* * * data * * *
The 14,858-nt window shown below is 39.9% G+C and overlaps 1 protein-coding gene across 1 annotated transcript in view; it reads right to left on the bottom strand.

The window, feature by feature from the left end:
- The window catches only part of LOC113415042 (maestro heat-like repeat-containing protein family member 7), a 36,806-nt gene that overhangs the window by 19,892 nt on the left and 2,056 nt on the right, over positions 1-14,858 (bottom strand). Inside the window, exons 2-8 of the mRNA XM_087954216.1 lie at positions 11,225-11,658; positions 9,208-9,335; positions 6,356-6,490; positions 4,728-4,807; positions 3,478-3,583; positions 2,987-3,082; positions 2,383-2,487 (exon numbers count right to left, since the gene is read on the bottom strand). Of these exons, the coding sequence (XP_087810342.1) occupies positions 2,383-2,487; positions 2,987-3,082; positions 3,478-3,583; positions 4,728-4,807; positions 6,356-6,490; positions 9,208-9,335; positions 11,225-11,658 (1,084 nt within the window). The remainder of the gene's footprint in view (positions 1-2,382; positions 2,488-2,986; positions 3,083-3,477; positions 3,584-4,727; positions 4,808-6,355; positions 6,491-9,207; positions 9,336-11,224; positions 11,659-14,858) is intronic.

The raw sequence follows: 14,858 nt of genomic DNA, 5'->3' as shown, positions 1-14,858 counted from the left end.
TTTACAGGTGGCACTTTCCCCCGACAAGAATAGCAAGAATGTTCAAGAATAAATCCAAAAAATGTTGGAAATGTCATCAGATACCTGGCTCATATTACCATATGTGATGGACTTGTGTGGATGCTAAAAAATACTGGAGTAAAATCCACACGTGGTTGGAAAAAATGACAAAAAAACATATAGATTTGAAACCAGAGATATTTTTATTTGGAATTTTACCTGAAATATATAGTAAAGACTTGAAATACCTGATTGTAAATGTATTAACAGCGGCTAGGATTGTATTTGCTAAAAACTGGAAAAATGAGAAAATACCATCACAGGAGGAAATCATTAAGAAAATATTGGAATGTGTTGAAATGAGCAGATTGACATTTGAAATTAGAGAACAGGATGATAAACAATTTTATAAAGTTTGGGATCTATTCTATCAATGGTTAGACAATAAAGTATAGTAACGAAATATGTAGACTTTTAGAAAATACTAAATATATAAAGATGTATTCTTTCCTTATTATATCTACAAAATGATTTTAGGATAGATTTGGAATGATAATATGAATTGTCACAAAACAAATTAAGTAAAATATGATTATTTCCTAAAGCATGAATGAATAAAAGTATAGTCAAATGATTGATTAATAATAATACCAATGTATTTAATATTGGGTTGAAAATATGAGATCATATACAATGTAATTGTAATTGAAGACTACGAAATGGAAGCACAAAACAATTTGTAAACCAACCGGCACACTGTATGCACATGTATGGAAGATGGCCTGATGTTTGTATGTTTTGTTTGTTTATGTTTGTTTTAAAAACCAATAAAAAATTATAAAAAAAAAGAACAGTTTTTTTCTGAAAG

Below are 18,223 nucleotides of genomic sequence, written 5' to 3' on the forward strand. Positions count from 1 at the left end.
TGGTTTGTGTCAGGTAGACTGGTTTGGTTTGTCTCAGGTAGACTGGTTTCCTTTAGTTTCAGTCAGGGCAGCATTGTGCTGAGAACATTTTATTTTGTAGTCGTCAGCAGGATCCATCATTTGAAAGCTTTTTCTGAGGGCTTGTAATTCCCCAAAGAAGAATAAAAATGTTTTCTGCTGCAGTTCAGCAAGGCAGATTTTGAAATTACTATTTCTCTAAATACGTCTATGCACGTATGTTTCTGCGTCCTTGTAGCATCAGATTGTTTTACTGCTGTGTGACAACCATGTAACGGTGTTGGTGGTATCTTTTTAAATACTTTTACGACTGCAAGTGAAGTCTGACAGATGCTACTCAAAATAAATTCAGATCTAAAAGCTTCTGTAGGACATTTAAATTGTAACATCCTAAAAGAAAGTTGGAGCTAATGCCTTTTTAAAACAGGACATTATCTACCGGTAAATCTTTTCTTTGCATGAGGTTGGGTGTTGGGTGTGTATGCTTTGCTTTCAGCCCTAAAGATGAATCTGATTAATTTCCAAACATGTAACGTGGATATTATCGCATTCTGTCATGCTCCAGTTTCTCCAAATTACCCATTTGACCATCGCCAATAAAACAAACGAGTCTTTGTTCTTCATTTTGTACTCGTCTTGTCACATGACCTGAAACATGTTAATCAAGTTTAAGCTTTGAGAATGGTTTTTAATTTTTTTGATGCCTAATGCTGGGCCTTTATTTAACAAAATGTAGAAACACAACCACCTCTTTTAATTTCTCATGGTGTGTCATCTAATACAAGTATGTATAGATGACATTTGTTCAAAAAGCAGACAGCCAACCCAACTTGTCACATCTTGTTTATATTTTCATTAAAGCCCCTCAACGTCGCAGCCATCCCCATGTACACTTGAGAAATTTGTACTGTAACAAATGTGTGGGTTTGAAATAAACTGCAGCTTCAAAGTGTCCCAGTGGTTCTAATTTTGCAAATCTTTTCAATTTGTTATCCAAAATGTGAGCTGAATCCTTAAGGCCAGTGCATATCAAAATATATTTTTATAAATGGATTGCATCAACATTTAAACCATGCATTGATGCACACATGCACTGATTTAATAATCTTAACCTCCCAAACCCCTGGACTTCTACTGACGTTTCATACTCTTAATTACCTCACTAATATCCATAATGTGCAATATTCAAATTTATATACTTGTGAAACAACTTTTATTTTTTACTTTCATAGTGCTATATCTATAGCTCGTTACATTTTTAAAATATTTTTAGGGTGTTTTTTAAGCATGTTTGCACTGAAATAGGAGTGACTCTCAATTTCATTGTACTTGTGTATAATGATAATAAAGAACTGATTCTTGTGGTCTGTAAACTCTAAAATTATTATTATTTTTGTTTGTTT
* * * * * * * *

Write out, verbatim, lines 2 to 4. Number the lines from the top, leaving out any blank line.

The window, feature by feature from the left end:
- The window catches only part of LOC113415042 (maestro heat-like repeat-containing protein family member 7), a 36,806-nt gene that overhangs the window by 19,892 nt on the left and 2,056 nt on the right, over positions 1-14,858 (bottom strand). Inside the window, exons 2-8 of the mRNA XM_087954216.1 lie at positions 11,225-11,658; positions 9,208-9,335; positions 6,356-6,490; positions 4,728-4,807; positions 3,478-3,583; positions 2,987-3,082; positions 2,383-2,487 (exon numbers count right to left, since the gene is read on the bottom strand). Of these exons, the coding sequence (XP_087810342.1) occupies positions 2,383-2,487; positions 2,987-3,082; positions 3,478-3,583; positions 4,728-4,807; positions 6,356-6,490; positions 9,208-9,335; positions 11,225-11,658 (1,084 nt within the window). The remainder of the gene's footprint in view (positions 1-2,382; positions 2,488-2,986; positions 3,083-3,477; positions 3,584-4,727; positions 4,808-6,355; positions 6,491-9,207; positions 9,336-11,224; positions 11,659-14,858) is intronic.

The raw sequence follows: 14,858 nt of genomic DNA, 5'->3' as shown, positions 1-14,858 counted from the left end.